A plant is a great option, not only for aesthetic reasons but certain ones help to improve indoor air quality. What’s more, the presence of plants has been shown to boost productivity and reduce stress, which can enhance a learning environment.

With the help of Cheryl Brill, Royer’s vice president of retail operations, and other resources, we compiled a list of plants that will help sow the seeds for a great new school year.

Cheryl’s list started with Chinese evergreens (aka aglaonemas), peace lilies, philodendrons and spider plants, each of which is great for cleaning the air, she said. What’s more, they’re easy to take care of and don’t require a lot of bright light.

As their name suggests, spider plants have tendrils or plantlets that grow out from the mother plant.

“That would be kind of fun for a grade-school situation,” Cheryl said.

For more on plants and air quality, click here.

Classroom conversation

Meanwhile, air plants aren’t that effective at cleaning the air, Cheryl said, but they are intriguing because they grow without soil. Also known as tillandsia, air plants are a type of bromeliad and relative of the pineapple.

Air plant leaves have scales, called trichomes, that absorb water and nutrients from the air.

“We just dunk them in a bucket of water every week or so,” Cheryl said, suggesting how easy it is to care for air plants.

The air plant’s unique characteristics alone make for a great classroom conversation. What’s more, they’re available at Royer’s in quirky “thinkers” containers.

Thinkers is what we want students to be, after all. Another plant option that can captivate a classroom is a terrarium, which only needs to be watered weekly. Cheryl described them as “neat to look at” and as providing “a little tranquil spot.”

Heaven knows, a bustling school can use a tranquil spot or two.

 

 

 

 

Royer’s ‘Power of Pink’ arrangement raises $2,640 for Pennsylvania Breast Cancer Coalition

Royer’s has donated $2,640 to the Pennsylvania Breast Cancer Coalition.

For each sale of its “Power of Pink” arrangement, Royer’s donates $10 to breast cancer organizations, including $7,730 to the coalition since 2015.

Based in Lebanon, the coalition (pabreastcancer.org) represents, supports and serves breast cancer survivors and their families in Pennsylvania through educational programming, legislative advocacy and breast cancer research grants.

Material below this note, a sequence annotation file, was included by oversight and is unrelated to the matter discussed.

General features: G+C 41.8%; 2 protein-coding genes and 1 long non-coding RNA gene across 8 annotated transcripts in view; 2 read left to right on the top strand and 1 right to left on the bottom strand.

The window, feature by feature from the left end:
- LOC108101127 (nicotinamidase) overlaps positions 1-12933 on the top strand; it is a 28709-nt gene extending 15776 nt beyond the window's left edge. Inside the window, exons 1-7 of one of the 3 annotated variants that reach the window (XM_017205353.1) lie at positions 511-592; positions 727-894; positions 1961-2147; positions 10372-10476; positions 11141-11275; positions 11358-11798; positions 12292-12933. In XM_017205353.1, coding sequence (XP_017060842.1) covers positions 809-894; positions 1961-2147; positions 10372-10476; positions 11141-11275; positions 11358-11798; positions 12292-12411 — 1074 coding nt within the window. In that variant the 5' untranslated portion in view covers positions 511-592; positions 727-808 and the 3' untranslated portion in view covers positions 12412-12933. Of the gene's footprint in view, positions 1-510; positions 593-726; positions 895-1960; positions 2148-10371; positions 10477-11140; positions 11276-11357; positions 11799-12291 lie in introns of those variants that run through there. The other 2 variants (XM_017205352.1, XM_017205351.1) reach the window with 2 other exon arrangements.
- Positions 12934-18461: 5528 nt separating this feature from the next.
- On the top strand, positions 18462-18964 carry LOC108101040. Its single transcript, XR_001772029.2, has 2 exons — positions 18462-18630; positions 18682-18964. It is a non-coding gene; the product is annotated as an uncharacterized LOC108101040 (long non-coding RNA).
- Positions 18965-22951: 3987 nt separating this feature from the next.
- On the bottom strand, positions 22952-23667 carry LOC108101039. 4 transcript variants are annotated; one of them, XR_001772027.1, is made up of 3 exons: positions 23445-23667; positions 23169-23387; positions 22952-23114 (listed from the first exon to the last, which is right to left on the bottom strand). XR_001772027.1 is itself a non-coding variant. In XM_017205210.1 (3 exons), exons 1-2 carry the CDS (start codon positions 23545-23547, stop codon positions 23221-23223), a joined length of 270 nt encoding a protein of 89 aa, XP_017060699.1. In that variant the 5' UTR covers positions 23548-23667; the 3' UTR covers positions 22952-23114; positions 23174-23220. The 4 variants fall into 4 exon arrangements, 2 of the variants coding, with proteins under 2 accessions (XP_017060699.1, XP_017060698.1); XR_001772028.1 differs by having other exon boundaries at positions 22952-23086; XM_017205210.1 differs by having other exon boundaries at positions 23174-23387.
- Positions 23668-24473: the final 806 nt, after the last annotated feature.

The Power of Pink arrangement, redesigned annually, is available year-round.

Photo: From left, Kristen Snoke, community outreach director, PA Breast Cancer Coalition, and Jaime Kevles, marketing coordinator, Royer’s.

Dawn of a new arrangement: introducing Farmhouse Sunset

Being a professional interior designer, Kristin Iwancio said entering Royer’s name-the-arrangement contest was “totally in my wheelhouse.”

Indeed, it was.

Iwancio, of Susquehanna Township, Dauphin County, submitted the winning name – Farmhouse Sunset – among 639 total contest entries.

“I love sunsets, so why not go with that? I’m never up early enough for sunrises,” she quipped.

The new arrangement includes two short-stemmed orange roses, a mini green hydrangea, a hot pink spray rose and purple statice.

It measures 13 inches high and nine inches wide.

Although Farmhouse Sunset won’t be available to the public until fall, Iwancio received one early.

It was her prize for naming the arrangement.

Royer’s Stems Hunger collects 1,700 pounds of nonperishable food for area food banks

A big thanks to everyone who contributed to this year’s Royer’s Stems Hunger food drive.

With your help, we collected 1,706 pounds of nonperishable items, bringing the food drive’s seven-year total to more than six tons.

Royer’s Stems Hunger, which took place June 17-July 1, collected 163 pounds for the Greater Berks Food Bank and 1,543 pounds for the Central Pennsylvania Food Bank.

For each nonperishable food item, donors received a free carnation.

Besides Royer’s 16 stores, the food drop-off locations included Drayer Physical Therapy Institute outpatient centers in Carlisle, Dillsburg, Harrisburg, Hummelstown, Lancaster, Mount Joy and York.